Brown: Obama can (and must) do better
BY MARK BROWN January 21, 2013 6:48PM
President Barack Obama gestures during the inaugural parade walk down Pennsylvania Avenue en route to the White House, Monday, Jan. 21, 2013, in Washington. Thousands marched during the 57th Presidential Inauguration parade after the ceremonial swearing-in of President Barack Obama. (AP Photo/Gerald Herbert)
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Updated: February 23, 2013 6:33AM
President Barack Obama embarked Monday on a second term that frankly needs to be better than his first.
That’s not a Republican talking. That’s a Democrat who has voted for our former senator from Illinois right down the line since he became a statewide candidate.
Maybe the folks who hate the president don’t realize it, but even the people who voted to return Obama to the White House for four more years are yearning for him to be more effective in this second go-round.
The country needs it, as does Obama if he is to improve his place in history beyond the distinction he earned at the ballot box four years ago.
For me, that doesn’t necessarily mean checking off all the touchstones on the liberal agenda, as the president somewhat surprisingly did in Monday’s inaugural speech.
Rather, it means keeping the country on the path to economic recovery — maybe even re-discovering prosperity — while finding a way to soften the partisan gap in Washington, in effect rekindling the original promise of his presidency.
Keeping Americans gainfully employed would help resolve many of the other issues nipping at Obama’s heels, including the violence in our cities. Just making Obamacare work could also go a long way toward easing their economic pressures.
That liberal agenda — gay marriage, immigration, guns, even climate change — is important to me, too, but I don’t see it getting far until the president has mastered the art of working with — or defeating at the polls — a Republican-controlled House of Representatives with a very different view of the world.
I can’t say that Monday’s “We the People” speech, profound as it may have been, got him off to a great start.
Its soaring rhetoric will be analyzed for decades to come, but its wisdom will be judged by the president’s success in reaching his goals for this new term.
They say Obama wrote the speech himself.
I can believe it. The message was highly nuanced, which is indicative of the president’s thinking. I found it necessary to re-read the transcript twice to better appreciate what I’d heard him say.
It was very clever of Obama to frame his remarks around his allegiance to the Constitution and our founding principles — the very matter that conservatives have attempted to exploit to rally opposition against him.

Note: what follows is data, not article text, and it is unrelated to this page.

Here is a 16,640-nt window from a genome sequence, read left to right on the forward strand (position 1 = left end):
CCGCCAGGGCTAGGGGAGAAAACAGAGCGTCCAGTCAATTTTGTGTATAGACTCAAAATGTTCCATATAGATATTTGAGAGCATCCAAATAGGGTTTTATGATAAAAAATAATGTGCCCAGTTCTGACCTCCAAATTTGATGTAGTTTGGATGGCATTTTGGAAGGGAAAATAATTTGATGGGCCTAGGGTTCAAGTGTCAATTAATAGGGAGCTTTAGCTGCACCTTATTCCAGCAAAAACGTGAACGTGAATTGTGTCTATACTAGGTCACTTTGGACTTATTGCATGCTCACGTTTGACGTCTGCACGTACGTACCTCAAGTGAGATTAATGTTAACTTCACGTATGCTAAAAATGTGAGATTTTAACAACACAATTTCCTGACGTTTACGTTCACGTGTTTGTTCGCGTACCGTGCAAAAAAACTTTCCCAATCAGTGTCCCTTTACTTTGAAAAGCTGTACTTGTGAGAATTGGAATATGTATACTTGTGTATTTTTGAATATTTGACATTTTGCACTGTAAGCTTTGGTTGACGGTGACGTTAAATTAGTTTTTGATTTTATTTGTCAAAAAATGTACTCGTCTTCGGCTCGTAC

But I’m not sure the Constitutional law expert’s lesson on the evolving nature of our national understanding of those principles will be very persuasive to those he needs to reach to advance his initiatives.
In many ways, the president’s second inaugural speech struck me as an intellectual appeal — or rebuke — to a part of the population that has a very different intellectual take on the same issues.
If Obama’s priority is for everyone to come together, then why did he choose to stress many of the issues on which we are most divided?
We know this second term will be difficult, and we’ve read all the explanations about why any second-term president has only a small window to get anything accomplished before the shadow of the next election pulls him into the quicksand.
If it’s that impossible to get something done in a second term, then nobody should bother running for one, and they all do.
Polls say the president starts this second term with a measly 51 percent approval rating — and with no particular enthusiasm among a good portion of that 51 percent.
That’s not going to make it easy for Obama to take his case directly to the American public with campaign-style appeals on individual issues, as we are told he has planned.
“For now decisions are upon us, and we cannot afford delay. We cannot mistake absolutism for principle, or substitute spectacle for politics, or treat name-calling as reasoned debate …We must act knowing that our work will be imperfect. We must act knowing that today’s victories will be only partial, and that it will be up to those who stand here in four years, and forty years, and four hundred years hence to advance the timeless spirit once conferred to us in a spare Philadelphia hall,” Obama intoned.
Those words could live in history, but only if the president can translate them into concrete political action between now and 2017.